In 1997, the director of Shumei’s Hong Kong Center strongly encouraged members to begin Natural Agriculture farming and garden projects. The Tsuen Wan Farm happened to belong to longstanding Shumei members and in the following year, the Natural Agriculture farming project got underway. It was then that I began volunteering there full time.
My experiences with growing food go back to my early childhood. When I was 10 months old, my father passed away, and with five children, the eldest being only seven years old, my mother faced a big challenge. Our neighbors offered guidance to my mother on farming a vacant lot adjacent to our house. In the field, we were growing vegetables and raising chickens for our personal consumption and for sale to others. We continued farming there until I was nine when construction on a large apartment building began on the site.
I still remember my mother telling me not to eat the vegetables for one or two months after the insecticides had been applied—the food was still too toxic and dangerous to eat. I often asked whether it was really safe to eat it at all. My question was never answered.
I would not return to farming until many years later at the start of the Tsuen Wan Farm project. It was an outdated farm and required a lot of labor. Water had to be carried by hand in barrels filled from a pond. Still, I was very happy to be a part of this effort. I had the realization that this was a good way to grow vegetables. Natural Agriculture and its practices had suddenly become my great passion in life.
When on the farm or in a garden, I forget about my worries and problems and I have the greatest peace of mind. I love and care for the plants. Natural Agriculture has taught me to observe and respect nature; to be caring and to have gratitude for what is happening in the fields and in the surrounding natural environment. It is a sort of loving communication that takes place and I receive a special happiness. A happiness that somehow surpasses what I have with people.
After three years on the farm in Hong Kong, I relocated to the U.S. My second brother had purchased some land in California on which we were to start a family farm. I was extraordinarily happy about this and grateful to my brother who understood my passion for growing Natural Agriculture food. But before we could get to growing, tragedy struck. My brother was suddenly killed while on a tractor in the field struggling to remove a tree stump. It was a great blow to us all. Sadly, with my brother gone, my family lost hope in the farm and my much anticipated dream of growing food there with him was dashed.
Several years later, in 2009, I was asked to volunteer at a defunct garden in Pasadena. Located behind Shumei America’s national center, the garden plot was small and needed a lot of work in preparation for growing food. As with the Hong Kong farm, I was once again in a place where I could be happy with nature and find peace of mind. Despite the complicated busy city surroundings of Los Angeles, my life was becoming simpler and peaceful again. Nevertheless, I quietly yearned and prayed for a larger space, a yard of my own, where I could grow more and further my practice with Natural Agriculture.
My dream came true in 2014 when my husband and daughter purchased a house. On my first visit I was so surprised to see it had a huge back yard. I hadn’t shared my wish for such a yard with my family, but there it was, a large enough space to grow many vegetables! I was so happy that I named this the “Happy House” – all of my wishes and all of my family’s wishes were fulfilled with this purchase. I was so grateful for this gift and I quickly began preparations for a Natural Agriculture garden in the back yard.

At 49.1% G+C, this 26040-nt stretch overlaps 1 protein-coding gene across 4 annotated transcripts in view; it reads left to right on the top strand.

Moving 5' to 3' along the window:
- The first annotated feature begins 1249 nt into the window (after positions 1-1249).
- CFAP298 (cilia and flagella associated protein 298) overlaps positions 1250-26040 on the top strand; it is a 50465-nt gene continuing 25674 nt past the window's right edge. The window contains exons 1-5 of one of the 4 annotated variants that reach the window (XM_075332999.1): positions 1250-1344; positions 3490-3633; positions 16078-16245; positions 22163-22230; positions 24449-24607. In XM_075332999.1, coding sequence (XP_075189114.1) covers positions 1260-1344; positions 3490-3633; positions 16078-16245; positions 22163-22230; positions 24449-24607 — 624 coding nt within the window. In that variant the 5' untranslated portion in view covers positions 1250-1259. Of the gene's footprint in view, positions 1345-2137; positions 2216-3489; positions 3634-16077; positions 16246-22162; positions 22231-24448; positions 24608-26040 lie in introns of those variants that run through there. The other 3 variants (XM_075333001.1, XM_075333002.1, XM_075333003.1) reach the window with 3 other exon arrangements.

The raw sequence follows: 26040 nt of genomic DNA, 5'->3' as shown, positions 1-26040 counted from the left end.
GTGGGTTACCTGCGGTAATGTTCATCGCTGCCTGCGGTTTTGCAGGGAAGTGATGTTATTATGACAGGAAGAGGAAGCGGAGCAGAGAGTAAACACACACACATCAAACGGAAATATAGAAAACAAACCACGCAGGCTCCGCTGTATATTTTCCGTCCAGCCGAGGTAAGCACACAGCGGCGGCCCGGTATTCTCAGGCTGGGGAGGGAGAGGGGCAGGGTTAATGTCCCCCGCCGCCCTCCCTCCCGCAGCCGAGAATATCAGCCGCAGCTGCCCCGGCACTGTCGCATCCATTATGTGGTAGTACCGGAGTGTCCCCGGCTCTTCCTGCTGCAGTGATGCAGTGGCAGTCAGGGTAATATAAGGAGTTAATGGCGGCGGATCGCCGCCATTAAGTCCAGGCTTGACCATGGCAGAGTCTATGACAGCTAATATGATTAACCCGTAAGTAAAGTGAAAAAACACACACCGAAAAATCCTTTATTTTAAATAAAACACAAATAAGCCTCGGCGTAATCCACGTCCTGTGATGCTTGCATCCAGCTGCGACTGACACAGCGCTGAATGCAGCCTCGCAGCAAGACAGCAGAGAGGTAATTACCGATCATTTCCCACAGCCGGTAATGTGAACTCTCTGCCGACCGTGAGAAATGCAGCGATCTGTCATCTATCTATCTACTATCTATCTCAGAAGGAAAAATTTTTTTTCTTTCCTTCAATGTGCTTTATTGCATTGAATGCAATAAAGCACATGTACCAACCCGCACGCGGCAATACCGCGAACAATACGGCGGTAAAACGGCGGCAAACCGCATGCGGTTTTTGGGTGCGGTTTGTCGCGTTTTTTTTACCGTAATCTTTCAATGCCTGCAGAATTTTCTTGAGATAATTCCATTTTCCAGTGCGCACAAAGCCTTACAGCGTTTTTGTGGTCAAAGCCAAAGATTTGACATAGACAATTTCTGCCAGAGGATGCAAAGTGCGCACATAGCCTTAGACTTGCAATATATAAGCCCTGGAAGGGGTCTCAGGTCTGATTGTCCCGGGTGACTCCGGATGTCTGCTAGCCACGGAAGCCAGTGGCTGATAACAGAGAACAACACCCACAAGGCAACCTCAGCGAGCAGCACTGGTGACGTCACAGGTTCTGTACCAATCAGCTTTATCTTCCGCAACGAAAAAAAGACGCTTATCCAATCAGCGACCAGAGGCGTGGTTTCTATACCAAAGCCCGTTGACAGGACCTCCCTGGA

Sadly, it wasn’t long after moving into the “Happy House” that we began to have challenges, painful challenges with each other. I was so unhappy about the situations that arose.
Although the pain and worry within me was great, and my level of gratitude had sunk to almost nothing, I still found a happy and peaceful respite in the garden. As time passed, and I continued developing the garden, love and gratitude slowly came back into my heart. It seemed the garden provided me a healing experience during this difficult time.
Subsequently, I grew spiritually and no longer had to ask why something was happening. Rather, I figured challenges have a deeper meaning with a higher purpose for which all parties, if handled properly, would find greater benefits down the road ahead. I learned how to peacefully accept life’s experiences with gratitude.
In 2014, my sister and I began visiting my departed brother’s wife who was suffering from cancer. Once a week we would drive three hours roundtrip to deliver the Natural Agriculture vegetables we each had grown in our gardens. My sister-in law still felt a lot of pain from the loss of her husband – it was as if her heart and mind were closed to others. Nonetheless, we continued our visits, and I believe the vegetables we had grown with love and great care helped her to open up to us. Before her passing the following year, all three of us had developed a wonderful connection with each other.
From this experience I have learned that the passion I have for growing Natural Agriculture food empowers me to help others find greater health and happiness. I may not be completely at peace with people, but when the food I have grown is involved, I’m sure there is some extra power involved – both physical and spiritual.
Today, I am happy. I have a peaceful mind in the garden. I hope you have a chance to have your own garden. Then perhaps you too will experience nature’s power to bring us happiness.